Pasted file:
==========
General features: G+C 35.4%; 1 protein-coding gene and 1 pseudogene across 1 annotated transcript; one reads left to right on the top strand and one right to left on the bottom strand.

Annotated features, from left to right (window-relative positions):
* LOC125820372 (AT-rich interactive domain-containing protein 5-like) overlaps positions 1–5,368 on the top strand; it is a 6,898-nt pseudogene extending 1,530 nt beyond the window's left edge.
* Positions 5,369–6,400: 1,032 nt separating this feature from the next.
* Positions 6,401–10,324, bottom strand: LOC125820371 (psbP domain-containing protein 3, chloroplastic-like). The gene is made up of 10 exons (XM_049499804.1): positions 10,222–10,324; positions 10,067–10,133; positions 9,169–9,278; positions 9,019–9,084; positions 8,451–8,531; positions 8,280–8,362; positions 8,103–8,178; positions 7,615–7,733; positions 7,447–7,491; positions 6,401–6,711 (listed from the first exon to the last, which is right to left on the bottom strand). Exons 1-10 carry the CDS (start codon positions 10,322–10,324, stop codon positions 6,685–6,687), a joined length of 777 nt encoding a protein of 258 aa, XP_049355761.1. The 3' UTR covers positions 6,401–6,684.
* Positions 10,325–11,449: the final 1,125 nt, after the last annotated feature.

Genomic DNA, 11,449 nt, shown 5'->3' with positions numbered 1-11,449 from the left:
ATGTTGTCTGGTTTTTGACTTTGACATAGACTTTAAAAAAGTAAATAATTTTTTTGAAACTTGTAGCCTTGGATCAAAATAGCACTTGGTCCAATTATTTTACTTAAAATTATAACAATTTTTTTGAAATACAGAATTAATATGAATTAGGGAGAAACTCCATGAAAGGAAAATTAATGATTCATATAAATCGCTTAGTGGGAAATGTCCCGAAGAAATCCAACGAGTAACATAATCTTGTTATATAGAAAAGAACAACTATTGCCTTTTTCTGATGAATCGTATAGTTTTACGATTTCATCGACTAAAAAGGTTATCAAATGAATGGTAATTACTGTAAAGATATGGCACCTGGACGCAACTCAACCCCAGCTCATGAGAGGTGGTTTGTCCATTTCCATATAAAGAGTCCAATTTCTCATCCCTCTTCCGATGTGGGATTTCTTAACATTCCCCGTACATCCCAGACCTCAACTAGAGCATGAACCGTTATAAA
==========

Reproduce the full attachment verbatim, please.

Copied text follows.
General features: G+C 35.4%; 1 protein-coding gene and 1 pseudogene across 1 annotated transcript; one reads left to right on the top strand and one right to left on the bottom strand.

Annotated features, from left to right (window-relative positions):
* LOC125820372 (AT-rich interactive domain-containing protein 5-like) overlaps positions 1–5,368 on the top strand; it is a 6,898-nt pseudogene extending 1,530 nt beyond the window's left edge.
* Positions 5,369–6,400: 1,032 nt separating this feature from the next.
* Positions 6,401–10,324, bottom strand: LOC125820371 (psbP domain-containing protein 3, chloroplastic-like). The gene is made up of 10 exons (XM_049499804.1): positions 10,222–10,324; positions 10,067–10,133; positions 9,169–9,278; positions 9,019–9,084; positions 8,451–8,531; positions 8,280–8,362; positions 8,103–8,178; positions 7,615–7,733; positions 7,447–7,491; positions 6,401–6,711 (listed from the first exon to the last, which is right to left on the bottom strand). Exons 1-10 carry the CDS (start codon positions 10,322–10,324, stop codon positions 6,685–6,687), a joined length of 777 nt encoding a protein of 258 aa, XP_049355761.1. The 3' UTR covers positions 6,401–6,684.
* Positions 10,325–11,449: the final 1,125 nt, after the last annotated feature.

Genomic DNA, 11,449 nt, shown 5'->3' with positions numbered 1-11,449 from the left:
ATGTTGTCTGGTTTTTGACTTTGACATAGACTTTAAAAAAGTAAATAATTTTTTTGAAACTTGTAGCCTTGGATCAAAATAGCACTTGGTCCAATTATTTTACTTAAAATTATAACAATTTTTTTGAAATACAGAATTAATATGAATTAGGGAGAAACTCCATGAAAGGAAAATTAATGATTCATATAAATCGCTTAGTGGGAAATGTCCCGAAGAAATCCAACGAGTAACATAATCTTGTTATATAGAAAAGAACAACTATTGCCTTTTTCTGATGAATCGTATAGTTTTACGATTTCATCGACTAAAAAGGTTATCAAATGAATGGTAATTACTGTAAAGATATGGCACCTGGACGCAACTCAACCCCAGCTCATGAGAGGTGGTTTGTCCATTTCCATATAAAGAGTCCAATTTCTCATCCCTCTTCCGATGTGGGATTTCTTAACATTCCCCGTACATCCCAGACCTCAACTAGAGCATGAACCGTTATAAA